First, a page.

Once I was a clever boy learning the arts of Oxford... is a quotation from the verses written by Bishop Richard Fleming (c.1385-1431) for his tomb in Lincoln Cathedral. Fleming, the founder of Lincoln College in Oxford, is the subject of my research for a D. Phil., and, like me, a son of the West Riding.

I have remarked in the past that I have a deeply meaningful on-going relationship with a dead fifteenth century bishop...
It was Fleming who, in effect, enabled me to come to Oxford and to learn its arts, and for that I am immensely grateful.


Friday, 23 January 2015

Pope Paul II


The other day the Mad Monarchist blog had a post about one of the lesser known Renaissance holders of the papacy, Pope Paul II, who reigned from 1464-71. The Supreme Pontiffs of the period are often traduced in the popular imagination, and the article seeks to redress the balance in the case of Pope Paul. Despite a typo which confuses his dates of election and death, this makes for interesting reading, and reproduces a photograph of a bust of the Pope, showing him as a striking looking man.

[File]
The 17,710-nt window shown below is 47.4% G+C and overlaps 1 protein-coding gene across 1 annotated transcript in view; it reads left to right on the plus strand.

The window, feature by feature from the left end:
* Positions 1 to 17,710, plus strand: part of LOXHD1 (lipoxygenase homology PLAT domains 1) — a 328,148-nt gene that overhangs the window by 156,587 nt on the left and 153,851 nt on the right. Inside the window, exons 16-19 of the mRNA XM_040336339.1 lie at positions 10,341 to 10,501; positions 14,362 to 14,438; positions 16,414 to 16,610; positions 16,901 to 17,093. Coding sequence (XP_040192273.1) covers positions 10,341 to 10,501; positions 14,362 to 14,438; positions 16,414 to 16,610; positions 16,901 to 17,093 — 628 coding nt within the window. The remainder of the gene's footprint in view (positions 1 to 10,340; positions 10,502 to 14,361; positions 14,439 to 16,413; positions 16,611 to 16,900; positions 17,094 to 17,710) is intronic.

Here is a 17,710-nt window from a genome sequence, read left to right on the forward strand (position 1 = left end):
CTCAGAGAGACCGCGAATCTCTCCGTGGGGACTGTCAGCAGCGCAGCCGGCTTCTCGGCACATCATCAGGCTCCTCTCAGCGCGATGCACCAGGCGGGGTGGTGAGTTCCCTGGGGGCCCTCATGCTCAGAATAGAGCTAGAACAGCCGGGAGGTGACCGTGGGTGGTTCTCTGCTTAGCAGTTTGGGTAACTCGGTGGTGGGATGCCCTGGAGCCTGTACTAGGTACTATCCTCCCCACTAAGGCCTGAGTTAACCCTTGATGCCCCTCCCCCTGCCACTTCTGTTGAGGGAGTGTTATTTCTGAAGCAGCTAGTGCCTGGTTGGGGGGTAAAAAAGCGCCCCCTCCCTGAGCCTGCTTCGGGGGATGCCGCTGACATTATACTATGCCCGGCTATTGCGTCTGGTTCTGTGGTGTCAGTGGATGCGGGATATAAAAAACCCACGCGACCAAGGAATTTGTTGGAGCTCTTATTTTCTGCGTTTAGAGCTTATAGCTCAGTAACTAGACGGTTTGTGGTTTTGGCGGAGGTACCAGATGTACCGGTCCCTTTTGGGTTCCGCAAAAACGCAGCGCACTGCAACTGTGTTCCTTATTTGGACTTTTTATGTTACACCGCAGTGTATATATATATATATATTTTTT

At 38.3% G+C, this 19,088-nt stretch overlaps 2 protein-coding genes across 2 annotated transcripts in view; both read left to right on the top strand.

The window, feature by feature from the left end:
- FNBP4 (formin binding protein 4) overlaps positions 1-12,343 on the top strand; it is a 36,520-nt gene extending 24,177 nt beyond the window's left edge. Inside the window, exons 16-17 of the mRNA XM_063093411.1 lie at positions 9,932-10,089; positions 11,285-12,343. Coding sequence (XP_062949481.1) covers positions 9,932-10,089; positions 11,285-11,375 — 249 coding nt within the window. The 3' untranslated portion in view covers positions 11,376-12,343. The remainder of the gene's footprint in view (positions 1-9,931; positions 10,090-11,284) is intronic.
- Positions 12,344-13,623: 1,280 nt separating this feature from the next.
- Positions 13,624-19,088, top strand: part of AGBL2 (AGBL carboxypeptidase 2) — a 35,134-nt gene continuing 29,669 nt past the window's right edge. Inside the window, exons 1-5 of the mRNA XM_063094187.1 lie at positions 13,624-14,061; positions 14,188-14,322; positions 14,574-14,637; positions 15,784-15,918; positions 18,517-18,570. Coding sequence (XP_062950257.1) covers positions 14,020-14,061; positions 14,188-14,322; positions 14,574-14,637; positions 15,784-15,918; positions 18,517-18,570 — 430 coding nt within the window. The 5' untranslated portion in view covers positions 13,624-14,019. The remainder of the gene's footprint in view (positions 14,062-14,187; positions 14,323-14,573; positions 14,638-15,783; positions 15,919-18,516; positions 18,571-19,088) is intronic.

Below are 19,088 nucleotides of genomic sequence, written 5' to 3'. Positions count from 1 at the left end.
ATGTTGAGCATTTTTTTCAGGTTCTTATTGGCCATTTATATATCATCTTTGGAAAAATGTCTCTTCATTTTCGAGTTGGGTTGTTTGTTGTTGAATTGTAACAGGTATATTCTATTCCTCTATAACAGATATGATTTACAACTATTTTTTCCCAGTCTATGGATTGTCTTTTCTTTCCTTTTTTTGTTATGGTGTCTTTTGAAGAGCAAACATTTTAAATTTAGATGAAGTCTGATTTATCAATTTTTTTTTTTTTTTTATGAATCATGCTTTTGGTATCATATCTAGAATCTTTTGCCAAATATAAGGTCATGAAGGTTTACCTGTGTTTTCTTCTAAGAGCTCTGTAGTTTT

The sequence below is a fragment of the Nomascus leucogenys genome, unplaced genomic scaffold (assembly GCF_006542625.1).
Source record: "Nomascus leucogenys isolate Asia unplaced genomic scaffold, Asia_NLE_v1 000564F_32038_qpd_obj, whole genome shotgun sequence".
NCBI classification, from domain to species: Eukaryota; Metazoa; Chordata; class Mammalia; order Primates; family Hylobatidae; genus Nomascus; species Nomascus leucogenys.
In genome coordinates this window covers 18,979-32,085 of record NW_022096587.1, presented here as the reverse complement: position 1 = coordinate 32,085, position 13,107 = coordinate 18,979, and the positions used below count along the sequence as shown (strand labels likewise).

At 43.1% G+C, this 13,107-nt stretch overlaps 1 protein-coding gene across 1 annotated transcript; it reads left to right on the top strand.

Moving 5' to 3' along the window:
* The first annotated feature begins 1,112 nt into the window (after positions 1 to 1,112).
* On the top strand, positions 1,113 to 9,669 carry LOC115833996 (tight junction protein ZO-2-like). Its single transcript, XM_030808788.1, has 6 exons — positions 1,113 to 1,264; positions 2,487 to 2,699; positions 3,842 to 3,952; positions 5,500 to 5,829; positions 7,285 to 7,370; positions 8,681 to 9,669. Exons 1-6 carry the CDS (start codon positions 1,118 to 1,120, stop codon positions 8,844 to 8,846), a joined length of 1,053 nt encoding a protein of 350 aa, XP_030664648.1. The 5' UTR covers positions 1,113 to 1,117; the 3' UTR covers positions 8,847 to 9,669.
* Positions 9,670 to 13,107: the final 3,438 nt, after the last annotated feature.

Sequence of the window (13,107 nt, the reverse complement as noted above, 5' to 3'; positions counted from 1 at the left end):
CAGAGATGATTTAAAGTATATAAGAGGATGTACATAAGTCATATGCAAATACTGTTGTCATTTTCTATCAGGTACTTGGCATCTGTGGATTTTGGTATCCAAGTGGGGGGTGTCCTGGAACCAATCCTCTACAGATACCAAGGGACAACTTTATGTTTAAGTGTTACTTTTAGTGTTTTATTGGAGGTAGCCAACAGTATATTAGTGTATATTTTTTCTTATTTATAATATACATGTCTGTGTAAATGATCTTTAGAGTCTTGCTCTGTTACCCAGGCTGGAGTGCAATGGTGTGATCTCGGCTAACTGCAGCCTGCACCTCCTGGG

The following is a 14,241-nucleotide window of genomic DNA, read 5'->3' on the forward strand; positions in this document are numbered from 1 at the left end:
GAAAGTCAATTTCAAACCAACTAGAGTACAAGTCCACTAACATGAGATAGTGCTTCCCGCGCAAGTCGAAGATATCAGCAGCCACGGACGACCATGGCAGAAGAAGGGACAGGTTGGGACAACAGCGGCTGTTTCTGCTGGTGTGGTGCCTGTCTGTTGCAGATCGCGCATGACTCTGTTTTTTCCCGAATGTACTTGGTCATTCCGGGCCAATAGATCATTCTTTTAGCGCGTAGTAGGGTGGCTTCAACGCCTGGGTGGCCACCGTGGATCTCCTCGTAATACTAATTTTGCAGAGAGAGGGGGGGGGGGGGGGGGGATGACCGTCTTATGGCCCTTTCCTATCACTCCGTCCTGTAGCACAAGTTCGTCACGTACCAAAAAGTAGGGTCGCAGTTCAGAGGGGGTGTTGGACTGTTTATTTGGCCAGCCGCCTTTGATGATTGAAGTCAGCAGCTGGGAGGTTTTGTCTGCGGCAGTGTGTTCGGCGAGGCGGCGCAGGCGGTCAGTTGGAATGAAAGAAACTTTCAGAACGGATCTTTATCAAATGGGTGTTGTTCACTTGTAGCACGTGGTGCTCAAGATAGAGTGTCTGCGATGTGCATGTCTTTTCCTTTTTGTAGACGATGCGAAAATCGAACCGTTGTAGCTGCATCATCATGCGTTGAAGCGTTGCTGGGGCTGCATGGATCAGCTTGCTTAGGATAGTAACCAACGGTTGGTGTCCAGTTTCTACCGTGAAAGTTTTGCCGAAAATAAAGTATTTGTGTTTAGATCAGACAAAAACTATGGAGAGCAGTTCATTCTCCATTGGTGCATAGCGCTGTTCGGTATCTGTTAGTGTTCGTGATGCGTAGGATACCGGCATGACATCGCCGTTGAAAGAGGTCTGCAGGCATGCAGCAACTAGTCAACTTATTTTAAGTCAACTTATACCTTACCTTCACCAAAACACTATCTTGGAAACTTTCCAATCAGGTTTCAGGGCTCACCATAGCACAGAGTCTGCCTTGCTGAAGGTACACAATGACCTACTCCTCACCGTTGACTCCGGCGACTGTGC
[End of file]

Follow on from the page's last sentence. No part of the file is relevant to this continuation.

Proud of these good looks he was said to have wanted to take Formosus as his papal name when elected, as it means beautiful, but was persuaded to adopt the safer name of Paul - but is that story a bit of fifteenth century calumny or tittle-tattle?


Pope Paul II 
The victim of his good looks and his tiara?
 
Image; Mad Monarchist

The Mad Monarchist refers to rumours about the cause of the Pope's death - the version I have seen is that he suffered a stroke as a result of wearing a new and heavy Papal tiara - what a way to go! Again - is that true or is it gossip?

The post can be read at Papal Profile: Pope Paul II


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